The receptionist should also explain that further care recommendations will be discussed with the pet owner after the veterinarian examines the teeth and oral cavity while the dog or cat is anesthetized. If time is not available to treat discovered pathology, or if the client wishes to consider treatment options longer, the cat or dog should be recovered from anesthesia and a future appointment made to complete treatment.

Fees for the visit should be discussed by the receptionist when booking the appointment. Keep in mind, the receptionist cannot tell the pet owner what the final charges will be to care for the patient without the anesthetized diagnostic doctor examination. Expenses for what is known, such as preanesthetic examination, preanesthetic tests, anesthesia, monitoring, dental scaling, polishing, sealant application, and dental radiographs, can be quoted. The pet owner should be advised there will be additional fees to care for any potential pathology found, which would be discussed before additional therapy is provided (Figure 1).

Figure 1. A receptionist fielding questions and explaining the COPAT visit. (Photos courtesy of Dr. Jan Bellows)

Before the patient goes under …

Unless a recent examination has been conducted, the veterinarian usually performs a general physical examination with the client present. This exam typically includes as much of an oral assessment as the patient will allow. It's important that the examination be conducted in a fear- and pain-free manner. The extent of an examination on a nonsedated animal depends on patient cooperation and expertise of the examiner and assistant. Most dogs and cats will allow an initial evaluation of their teeth and oral cavity when approached in a slow, gentle manner. Some are too fractious to inspect without chemical restraint, which can be accomplished in the exam room setting or during general anesthesia. Periodontal probing should never be done in an awake patient.

The gingival margin lies next to the tooth coronal to the attached gingiva. Healthy gingiva appears light-pink. Gingival inflammation clinically presents as erythema and is often accompanied by rounding of the originally knife-edged gingival margins. As periodontal disease progresses, tooth roots may be exposed secondary to gingival recession.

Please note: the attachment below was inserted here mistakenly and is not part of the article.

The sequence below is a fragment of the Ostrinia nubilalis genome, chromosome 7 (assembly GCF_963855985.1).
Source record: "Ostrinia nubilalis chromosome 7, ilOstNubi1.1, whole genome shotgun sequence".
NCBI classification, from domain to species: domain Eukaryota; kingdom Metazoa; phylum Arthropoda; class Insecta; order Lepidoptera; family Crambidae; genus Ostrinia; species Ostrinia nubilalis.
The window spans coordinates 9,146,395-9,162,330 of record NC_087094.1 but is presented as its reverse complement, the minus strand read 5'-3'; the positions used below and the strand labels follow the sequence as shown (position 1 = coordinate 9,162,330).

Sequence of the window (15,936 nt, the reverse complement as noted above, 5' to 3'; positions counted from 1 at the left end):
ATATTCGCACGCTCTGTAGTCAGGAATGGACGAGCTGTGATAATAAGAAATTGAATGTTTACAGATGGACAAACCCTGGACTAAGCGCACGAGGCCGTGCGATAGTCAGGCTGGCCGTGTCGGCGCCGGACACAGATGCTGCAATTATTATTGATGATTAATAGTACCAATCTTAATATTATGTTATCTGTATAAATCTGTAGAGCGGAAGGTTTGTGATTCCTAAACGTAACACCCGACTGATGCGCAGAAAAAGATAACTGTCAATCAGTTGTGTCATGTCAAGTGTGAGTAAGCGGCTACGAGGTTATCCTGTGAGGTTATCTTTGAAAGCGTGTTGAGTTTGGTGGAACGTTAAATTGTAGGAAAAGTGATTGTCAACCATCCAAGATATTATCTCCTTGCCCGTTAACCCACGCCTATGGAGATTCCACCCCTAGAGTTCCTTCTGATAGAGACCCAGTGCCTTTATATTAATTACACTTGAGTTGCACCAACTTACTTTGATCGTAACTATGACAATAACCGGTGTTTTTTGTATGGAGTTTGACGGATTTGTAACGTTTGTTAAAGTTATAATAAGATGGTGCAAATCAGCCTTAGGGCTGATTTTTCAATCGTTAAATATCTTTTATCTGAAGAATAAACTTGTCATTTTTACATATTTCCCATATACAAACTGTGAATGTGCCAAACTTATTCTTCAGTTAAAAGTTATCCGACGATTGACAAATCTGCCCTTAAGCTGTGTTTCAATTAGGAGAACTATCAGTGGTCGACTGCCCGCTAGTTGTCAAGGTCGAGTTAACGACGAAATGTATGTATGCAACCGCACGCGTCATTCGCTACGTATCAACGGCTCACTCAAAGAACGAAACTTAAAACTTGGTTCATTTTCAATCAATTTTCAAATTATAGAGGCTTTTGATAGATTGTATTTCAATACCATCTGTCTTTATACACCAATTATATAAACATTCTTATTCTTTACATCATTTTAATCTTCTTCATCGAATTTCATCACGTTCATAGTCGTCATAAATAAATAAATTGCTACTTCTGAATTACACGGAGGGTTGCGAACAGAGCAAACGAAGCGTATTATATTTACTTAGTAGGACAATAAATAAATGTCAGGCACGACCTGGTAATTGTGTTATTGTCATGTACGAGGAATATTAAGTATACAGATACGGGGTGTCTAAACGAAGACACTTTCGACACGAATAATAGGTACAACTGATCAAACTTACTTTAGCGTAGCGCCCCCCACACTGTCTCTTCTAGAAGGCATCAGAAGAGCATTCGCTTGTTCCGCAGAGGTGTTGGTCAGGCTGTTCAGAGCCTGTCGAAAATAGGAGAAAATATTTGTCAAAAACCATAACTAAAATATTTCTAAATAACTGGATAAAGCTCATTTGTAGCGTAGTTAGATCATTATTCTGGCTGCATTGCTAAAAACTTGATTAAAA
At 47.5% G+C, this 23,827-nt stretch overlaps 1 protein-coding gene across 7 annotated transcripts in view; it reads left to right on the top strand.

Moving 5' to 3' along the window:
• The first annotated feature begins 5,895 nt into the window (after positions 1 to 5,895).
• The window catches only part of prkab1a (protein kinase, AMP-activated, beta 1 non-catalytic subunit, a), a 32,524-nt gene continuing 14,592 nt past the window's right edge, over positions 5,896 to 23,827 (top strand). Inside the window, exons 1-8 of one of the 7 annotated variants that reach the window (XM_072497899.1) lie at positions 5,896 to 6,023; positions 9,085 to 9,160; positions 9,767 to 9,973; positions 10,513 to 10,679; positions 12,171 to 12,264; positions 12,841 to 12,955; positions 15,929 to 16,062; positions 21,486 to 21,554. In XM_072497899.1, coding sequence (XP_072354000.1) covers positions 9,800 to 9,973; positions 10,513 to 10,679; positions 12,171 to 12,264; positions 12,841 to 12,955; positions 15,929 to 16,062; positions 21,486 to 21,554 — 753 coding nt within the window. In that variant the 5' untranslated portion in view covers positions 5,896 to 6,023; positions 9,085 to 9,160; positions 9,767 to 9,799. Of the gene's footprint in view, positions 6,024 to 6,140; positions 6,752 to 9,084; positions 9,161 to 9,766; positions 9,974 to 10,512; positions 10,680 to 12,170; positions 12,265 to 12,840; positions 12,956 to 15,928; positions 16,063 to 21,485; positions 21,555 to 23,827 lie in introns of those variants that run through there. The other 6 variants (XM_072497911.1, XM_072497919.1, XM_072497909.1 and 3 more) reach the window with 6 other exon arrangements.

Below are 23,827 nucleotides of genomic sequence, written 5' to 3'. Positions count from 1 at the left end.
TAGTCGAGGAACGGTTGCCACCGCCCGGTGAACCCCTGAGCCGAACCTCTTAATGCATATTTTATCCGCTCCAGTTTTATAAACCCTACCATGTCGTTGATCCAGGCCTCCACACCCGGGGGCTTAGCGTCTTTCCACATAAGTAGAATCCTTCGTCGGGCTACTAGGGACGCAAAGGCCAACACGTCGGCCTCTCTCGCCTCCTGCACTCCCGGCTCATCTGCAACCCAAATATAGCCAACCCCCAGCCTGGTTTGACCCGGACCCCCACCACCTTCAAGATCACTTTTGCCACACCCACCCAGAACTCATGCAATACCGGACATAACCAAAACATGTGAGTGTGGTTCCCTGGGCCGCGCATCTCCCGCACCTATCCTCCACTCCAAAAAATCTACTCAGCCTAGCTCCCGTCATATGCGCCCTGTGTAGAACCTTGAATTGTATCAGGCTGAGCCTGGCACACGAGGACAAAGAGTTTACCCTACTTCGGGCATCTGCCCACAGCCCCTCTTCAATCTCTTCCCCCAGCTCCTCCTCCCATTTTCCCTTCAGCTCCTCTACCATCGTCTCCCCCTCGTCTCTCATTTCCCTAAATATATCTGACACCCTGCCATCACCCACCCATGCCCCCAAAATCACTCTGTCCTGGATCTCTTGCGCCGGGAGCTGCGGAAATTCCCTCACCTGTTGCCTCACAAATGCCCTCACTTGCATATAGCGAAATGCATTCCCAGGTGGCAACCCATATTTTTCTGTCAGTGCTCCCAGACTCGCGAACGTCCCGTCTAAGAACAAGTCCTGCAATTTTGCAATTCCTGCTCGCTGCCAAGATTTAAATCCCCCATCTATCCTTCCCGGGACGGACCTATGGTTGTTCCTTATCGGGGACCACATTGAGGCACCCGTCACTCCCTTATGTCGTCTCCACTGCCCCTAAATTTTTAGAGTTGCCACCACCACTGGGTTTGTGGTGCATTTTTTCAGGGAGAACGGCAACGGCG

Exam findings and the plan for the day are shared with the client together with a printed list of estimated fees for the assessment (preoperative blood/urine/heart/radiographic tests based on age and condition; dental probing; and intraoral radiographs), teeth cleaning, polishing and irrigation with sealant application. The client is given a time to return to the office to learn what additional care is needed or a callback time to discuss findings and the treatment plan after the tooth-by-tooth examination (Figure 2). 

Figure 2. An assessment of a patient's teeth.

While the patient is under …

The patient is anesthetized and monitors attached. Teeth are scaled, crowns are polished, and the gingival sulcus is irrigated to remove plaque and calculus. Full-mouth radiographs are taken and prepared for the veterinarian to examine. The veterinarian or technician performs a tooth-by-tooth exam, noting missing, fractured or mobile teeth and periodontal pockets. All abnormal findings are charted, providing a graphic report of the pet's teeth and mouth in order to develop an accurate and comprehensive treatment plan (Figures 3 and 4).